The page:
Friday, July 15, 2005
FindLaw columnist John Dean has posted an interesting piece on Karl Rove, in which he discusses among other things the applicability of the Intelligence Identities and Protection Act to Rove's presumed situation, since Time reporter Matthew Cooper has now identified Rove as his source. According to Dean, it's not clear that the Act applies yet, if at all. But it's possible that other laws were violated, and he goes on to discuss a prior case involving Jonathan Randel, a government employee convicted of leaking information in 2002. Further, he discusses whether, if New York Times reporter Judith Miller told Rove about Valerie Plame (and not the other way around), that lessens Rove's legal problems. His conclusion--not necessarily. See his column here.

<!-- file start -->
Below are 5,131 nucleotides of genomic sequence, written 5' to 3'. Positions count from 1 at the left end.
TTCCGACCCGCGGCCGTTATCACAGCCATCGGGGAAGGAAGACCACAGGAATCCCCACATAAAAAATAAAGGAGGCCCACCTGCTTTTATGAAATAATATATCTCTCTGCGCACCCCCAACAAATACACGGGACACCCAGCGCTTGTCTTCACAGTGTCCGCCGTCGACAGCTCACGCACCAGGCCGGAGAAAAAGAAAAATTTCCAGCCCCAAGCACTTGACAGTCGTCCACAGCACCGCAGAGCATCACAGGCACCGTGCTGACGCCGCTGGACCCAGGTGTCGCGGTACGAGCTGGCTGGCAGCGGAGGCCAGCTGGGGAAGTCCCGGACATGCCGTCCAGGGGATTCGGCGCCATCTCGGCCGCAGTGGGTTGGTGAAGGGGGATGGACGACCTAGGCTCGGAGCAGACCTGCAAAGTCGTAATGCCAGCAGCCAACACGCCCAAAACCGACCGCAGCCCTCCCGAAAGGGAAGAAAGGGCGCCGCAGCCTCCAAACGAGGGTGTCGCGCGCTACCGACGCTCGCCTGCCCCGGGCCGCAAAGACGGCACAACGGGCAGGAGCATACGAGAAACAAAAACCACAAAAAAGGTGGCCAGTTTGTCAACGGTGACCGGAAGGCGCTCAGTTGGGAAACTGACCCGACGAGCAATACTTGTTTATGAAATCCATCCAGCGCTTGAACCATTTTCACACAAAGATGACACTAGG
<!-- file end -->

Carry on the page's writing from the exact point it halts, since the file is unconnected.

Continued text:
Meanwhile, yet another source, speaking on condition of anonymity (what, again?) says that Karl Rove told the grand jury he learned about Valerie Plame's identity from reporters, then talked about her with "a Time magazine reporter" (presumably Matthew Cooper) later. Read AP writer John Solomon's story here.